WATCH: Woman Attacked by Jaguar at Arizona Zoo [GRAPHIC]

Woman Jaguar Arizona Zoo

Getty Photo of two jaguars cub.

Chaos ensued as a woman yelled for help after being attacked by a jaguar at an Arizona zoo. It is reported that a guest ran over to help the woman who had crossed over a barrier to take a selfie with the jaguar.

The jaguar attacked the woman in the process of her selfie.

WATCH the gruesome details of the attack below:

“We regret to inform that this evening, before closing, there was an incident reported involving a guest who crossed over the barrier to get a photo, according to eyewitnesses,” the zoo said in its statement above. “The visitor sustained non-life threatening injuries to their arm from one of our female jaguars. At the request of the family, paramedics were called. At no time was the animal out of its enclosure. The incident is being fully investigated.”

The zoo also tweeted that people should “please understand why barriers are in place.”

The fire department said that the woman would need treatment for her injuries.

According to reports, the attack happened Saturday evening at the Wildlife World Zoo in Litchfield Park. Shawn Gilleland of the Rural Metro Fire Department, was one of the firemen and paramedics present to respond to the incident; he provided information about the incident.

“At no time was the animal out of its enclosure,” the zoo tweeted.

The woman is said to be in her 30s.

Once she leaves the hospital, she is expected to survive, according to reports. The animal had reached out and attacked her arm when she was attempting to take the selfie.

Another zoo visitor, Adam Wilkerson, was the one who came to the woman’s aid.

Woman Attacked By Jaguar - Arizona Zoo Photo

Adam Wilkerson’s video capture of woman attacked by jaguar at an Arizona zoo.

Wilkerson said he spotted someone around the corner yelling for help.

“Without thinking, I had no idea what I was going to see, I just ran over there,” Wilkerson stated. “I saw the other girl up against the fence with her arm caught in the jaguar’s claws.”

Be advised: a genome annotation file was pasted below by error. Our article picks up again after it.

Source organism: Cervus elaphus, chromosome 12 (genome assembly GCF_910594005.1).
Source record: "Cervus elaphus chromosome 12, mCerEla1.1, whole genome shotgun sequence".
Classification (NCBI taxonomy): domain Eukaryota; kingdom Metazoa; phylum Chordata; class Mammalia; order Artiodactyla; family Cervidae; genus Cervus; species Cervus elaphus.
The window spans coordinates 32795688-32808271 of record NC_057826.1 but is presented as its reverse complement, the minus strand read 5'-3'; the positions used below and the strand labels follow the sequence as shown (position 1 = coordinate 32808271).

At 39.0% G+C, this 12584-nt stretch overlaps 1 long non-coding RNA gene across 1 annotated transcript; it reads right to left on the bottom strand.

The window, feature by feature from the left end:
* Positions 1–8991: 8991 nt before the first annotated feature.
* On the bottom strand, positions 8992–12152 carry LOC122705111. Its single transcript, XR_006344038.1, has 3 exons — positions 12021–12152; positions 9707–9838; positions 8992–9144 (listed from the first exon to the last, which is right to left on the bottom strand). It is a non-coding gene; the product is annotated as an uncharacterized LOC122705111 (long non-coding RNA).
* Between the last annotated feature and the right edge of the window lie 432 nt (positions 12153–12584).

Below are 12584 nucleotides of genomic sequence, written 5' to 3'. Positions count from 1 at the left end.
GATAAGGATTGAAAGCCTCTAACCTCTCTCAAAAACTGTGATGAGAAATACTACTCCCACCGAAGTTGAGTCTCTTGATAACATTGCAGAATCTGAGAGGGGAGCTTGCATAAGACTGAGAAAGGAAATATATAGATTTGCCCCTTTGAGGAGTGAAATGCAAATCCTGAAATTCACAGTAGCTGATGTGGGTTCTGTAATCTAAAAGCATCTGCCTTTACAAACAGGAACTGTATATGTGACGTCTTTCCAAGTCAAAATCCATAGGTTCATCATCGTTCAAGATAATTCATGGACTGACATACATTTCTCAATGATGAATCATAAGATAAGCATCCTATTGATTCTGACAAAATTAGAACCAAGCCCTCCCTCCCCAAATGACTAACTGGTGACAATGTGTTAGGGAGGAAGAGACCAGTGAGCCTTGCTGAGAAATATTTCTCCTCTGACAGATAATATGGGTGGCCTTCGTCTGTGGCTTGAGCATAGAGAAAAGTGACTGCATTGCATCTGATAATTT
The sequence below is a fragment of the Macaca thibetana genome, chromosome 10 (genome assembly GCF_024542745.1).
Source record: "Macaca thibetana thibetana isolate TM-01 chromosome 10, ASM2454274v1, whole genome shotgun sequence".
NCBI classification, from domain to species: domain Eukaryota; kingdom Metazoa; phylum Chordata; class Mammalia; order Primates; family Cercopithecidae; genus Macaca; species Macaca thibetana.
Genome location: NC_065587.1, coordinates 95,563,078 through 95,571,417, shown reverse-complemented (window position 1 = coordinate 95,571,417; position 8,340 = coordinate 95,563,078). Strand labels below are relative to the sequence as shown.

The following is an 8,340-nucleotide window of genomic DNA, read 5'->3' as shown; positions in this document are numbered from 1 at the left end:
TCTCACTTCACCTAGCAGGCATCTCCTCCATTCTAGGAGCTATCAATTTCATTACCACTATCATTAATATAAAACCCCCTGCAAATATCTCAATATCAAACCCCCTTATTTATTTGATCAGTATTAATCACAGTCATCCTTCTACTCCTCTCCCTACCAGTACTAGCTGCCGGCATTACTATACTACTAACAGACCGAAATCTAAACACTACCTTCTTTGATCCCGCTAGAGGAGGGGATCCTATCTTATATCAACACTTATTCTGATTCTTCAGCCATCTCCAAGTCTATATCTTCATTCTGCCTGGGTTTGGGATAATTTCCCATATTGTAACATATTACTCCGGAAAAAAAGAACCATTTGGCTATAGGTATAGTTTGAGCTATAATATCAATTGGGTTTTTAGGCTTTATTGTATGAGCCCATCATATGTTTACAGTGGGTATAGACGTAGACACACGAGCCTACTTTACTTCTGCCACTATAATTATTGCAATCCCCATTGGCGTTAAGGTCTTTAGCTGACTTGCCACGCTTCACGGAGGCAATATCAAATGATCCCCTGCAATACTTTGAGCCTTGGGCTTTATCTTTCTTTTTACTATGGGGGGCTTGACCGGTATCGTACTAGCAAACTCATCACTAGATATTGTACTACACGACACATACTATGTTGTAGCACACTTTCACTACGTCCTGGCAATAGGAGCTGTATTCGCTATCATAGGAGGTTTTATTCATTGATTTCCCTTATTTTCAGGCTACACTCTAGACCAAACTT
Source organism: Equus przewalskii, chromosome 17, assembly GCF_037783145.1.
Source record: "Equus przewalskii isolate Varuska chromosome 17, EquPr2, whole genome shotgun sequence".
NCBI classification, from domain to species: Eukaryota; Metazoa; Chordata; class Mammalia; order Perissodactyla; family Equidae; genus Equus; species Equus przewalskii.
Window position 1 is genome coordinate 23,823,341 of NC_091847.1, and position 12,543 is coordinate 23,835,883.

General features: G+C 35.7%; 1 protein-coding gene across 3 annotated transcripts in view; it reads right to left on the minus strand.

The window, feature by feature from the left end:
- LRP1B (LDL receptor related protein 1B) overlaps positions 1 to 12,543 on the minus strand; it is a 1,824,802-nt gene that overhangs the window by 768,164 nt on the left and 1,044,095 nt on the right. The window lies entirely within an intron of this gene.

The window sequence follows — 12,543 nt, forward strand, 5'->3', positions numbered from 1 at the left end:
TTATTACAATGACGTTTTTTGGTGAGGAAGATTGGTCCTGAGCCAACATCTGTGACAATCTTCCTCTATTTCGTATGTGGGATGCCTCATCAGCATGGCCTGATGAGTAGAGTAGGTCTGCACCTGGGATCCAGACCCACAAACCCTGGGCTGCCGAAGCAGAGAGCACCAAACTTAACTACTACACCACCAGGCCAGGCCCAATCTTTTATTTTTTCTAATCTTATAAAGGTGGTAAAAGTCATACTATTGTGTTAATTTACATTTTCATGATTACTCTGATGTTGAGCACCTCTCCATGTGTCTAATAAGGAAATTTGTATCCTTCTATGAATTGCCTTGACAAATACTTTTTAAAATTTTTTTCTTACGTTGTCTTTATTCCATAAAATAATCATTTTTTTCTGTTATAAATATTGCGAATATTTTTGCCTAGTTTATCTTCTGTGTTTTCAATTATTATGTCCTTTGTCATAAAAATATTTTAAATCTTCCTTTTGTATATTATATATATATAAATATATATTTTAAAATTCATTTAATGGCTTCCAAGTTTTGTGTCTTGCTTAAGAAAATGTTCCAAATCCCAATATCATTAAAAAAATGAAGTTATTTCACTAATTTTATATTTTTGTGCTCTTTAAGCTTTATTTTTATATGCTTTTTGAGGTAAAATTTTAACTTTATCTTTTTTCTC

Wilkerson avoided pulling the woman off the jaguar because doing so would have potentially made things worse.

“I could see the claws in her actual flesh,” Wilkerson said.

Instead of pulling the woman, Wilkerson was quick-thinking and decided to distract the jaguar. His mother then came up behind him and pushed her water bottle through to the jaguar’s cage.

The water bottle distracted the jaguar, causing it to let go of the victim.

“When my mom put the water bottle through the gate, the jaguar let go of the girl,” Wilkerson said, according to reports. “And we pulled the girl back and she collapsed.”

Neither he nor his family, whom he was visiting the zoo with, saw the actual attack so he could not detail how exactly the woman had found herself so close to the animal.

No employees witnessed the incident either, according to Wilkerson.

The park director, Mickey Ollson, said this is the second time this month the female jaguar has swiped at a visitor who crossed a barrier–and neither incident is the jaguar’s fault, according to the director.

The video below from 2014 gives an inside look at the zoo’s animals–and a quote from Ollson stating that the zoo does allow visitors to get as close as is reasonable to the animals.

“Wildlife World has always tried in our 30-year history to put people as close to the animals as we possibly can,” Ollson said back in 2014. “I think many times zoo architects and zoo directors forget what a thrill it is.”

(Ollson makes this comment at the 4:05 mark in the video below):

Litchfield Park, where the zoo is located, is about 20 miles from Phoenix in Arizona.

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